Nvidia Smokes 3DMark Thanks to PhysX


Mountain House (CA) - Nvidia’s released two powerful weapons with its GeForce 9800 GTX+ graphics card: The company can now compete against AMD’s brilliant Radeon 4850 graphics card on price and the company finally has an answer to ATI’s dominance in 3DMark benchmarks. You can bet the farm on Nvidia claiming the highest scores in the physics discipline.

We were able to get a first impression of the PhysX performance of Nvidia’s latest cards by using the company’s ForceWare Rel177.39 drivers and an executable file named PhysX 8.06.12.exe. We found that the new ForceWare driver has serious installation problems and the software felt a bit rushed to us although since our initial tests, Nvidia has corrected the problems.

Aside from that hiccup, Nvidia appears to have a jewel on its hands. The results we saw in the CPU Test 2 - Crash’n’Burn Physics discipline were impressive. So, how much more physics horsepower does the GPU deliver in physics than the CPU?

Our Intel Core 2 Extreme QX9650 clocked at 3802 MHz delivered a CPU score of 15,005, which jumped to 42,436 using a single GTX 280 card. With two GTX 280 boards, we got 42,374 CPU marks, and three GTX 280 boards resulted in a CPU score of 41,387.

The decreasing score of the 2-way and 3-way SLI configurations are not surprising, as PhysX uses only one GPU and currently isn’t multi-GPU scalable. So, the lower score should be expected, especially since the SLI bridge is taking its toll: CPU cycles are consumed because of the synchronization between two or three cards. Additionally, there is an increased saturation of PCI Express bus.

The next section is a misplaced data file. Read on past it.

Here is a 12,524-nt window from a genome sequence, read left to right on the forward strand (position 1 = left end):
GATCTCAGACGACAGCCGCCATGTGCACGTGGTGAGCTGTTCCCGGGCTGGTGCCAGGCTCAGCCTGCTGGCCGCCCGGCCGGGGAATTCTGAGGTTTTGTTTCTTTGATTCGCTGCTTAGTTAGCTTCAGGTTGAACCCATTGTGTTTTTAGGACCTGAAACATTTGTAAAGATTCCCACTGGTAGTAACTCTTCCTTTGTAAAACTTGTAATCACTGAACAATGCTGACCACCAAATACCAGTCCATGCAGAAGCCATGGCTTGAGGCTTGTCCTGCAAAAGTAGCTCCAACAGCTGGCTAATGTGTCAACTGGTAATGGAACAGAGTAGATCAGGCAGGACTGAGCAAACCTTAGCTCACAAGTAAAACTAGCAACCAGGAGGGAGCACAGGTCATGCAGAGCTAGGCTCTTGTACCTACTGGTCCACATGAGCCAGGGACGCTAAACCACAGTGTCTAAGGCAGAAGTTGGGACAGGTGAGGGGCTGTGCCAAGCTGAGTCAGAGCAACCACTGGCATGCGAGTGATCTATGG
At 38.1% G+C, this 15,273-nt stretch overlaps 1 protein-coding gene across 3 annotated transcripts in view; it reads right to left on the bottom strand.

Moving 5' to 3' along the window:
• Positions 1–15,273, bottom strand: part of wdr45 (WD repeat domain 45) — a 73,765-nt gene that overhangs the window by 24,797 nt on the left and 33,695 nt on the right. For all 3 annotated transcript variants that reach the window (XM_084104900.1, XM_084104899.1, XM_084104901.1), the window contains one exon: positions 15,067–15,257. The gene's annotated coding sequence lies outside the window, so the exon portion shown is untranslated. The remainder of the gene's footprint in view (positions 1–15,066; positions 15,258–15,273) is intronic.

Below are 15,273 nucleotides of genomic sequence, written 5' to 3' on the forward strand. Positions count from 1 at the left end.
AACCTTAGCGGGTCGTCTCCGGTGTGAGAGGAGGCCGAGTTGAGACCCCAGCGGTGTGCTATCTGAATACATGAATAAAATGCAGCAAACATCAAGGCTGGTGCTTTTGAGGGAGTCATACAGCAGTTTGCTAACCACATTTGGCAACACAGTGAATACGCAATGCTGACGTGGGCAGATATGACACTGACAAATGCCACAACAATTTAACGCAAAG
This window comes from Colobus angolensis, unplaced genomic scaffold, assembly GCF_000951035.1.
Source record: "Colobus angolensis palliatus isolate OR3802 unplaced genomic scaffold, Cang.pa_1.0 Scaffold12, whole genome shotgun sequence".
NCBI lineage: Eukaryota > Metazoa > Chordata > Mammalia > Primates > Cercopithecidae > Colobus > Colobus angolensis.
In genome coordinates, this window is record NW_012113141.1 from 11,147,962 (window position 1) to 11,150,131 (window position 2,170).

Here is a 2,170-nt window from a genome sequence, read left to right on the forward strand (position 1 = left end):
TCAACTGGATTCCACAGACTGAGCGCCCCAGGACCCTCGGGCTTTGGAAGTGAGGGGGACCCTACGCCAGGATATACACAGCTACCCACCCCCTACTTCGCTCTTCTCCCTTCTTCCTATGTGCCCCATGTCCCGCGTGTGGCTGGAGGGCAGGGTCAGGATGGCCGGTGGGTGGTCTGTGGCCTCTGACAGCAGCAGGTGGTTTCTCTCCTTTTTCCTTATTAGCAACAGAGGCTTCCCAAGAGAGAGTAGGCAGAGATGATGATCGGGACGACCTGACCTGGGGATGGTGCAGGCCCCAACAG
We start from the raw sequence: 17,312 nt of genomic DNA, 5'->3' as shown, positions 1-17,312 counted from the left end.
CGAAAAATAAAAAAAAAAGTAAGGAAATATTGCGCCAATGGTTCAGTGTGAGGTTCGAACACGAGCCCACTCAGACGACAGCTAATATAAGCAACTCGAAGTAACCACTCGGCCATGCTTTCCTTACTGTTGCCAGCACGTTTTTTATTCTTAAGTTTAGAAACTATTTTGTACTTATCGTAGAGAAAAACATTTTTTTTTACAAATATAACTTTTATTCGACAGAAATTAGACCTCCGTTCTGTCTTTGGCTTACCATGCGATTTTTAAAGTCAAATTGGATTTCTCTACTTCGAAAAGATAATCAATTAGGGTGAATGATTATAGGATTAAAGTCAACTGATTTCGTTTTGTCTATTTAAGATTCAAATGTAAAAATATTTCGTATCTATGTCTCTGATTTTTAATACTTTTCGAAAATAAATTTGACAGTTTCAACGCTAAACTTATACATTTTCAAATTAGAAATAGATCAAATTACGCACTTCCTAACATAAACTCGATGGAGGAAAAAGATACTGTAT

It is interesting to note the overall 3DMark score. Compared to the preceding driver, the GTX 280 performance index jumped by 2000 3DMarks (17%) for a single-card configuration. With two cards, the performance index jumped by a massive 5343 3DMarks. This is an astonishing 25% increase from one driver version to the other.

However, Triple-SLI showed that even our 3.8 GHz CPU limited the capability of the GPUa - since one CPU apparently cannot feed all three GPUs. We witnessed a performance increase of only 17% compared to CPU-only physics.

Nvidia’s new PhysX driver delivers a higher score only in Performance mode, while the Extreme mode is predominately GPU bound, which means that the impact of a faster CPU is limited.

Nvidia promised that it will deliver PhysX API compatible with all GeForce 8 and 9 cards in July. For now, PhysX only works on the GeForce models GTX 260, 280, 9800GT, 9800GTX, 9800GTX+ and 9800GX2.

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  • grieve
    Nice, good news from the Nvidia corner.
  • dmacfour
    Yeah and how many games can use PhysX? Two?
  • nachowarrior
    i think it's nice, but it's still synthetic. It'll likely be like any other new tech introduced into the field... and will take several generations to actually be useful. I'll save my money untill it may or may not be useful... and with only one video card company owning it... i doubt that game developers take full advantage of it... with any luck havoc will either be fast enough, or cheap enough, or easy enough for developers to keep pushing physics based games farther without worrying about hardware... this essentially throws the 3dmark score down the toilet IMO.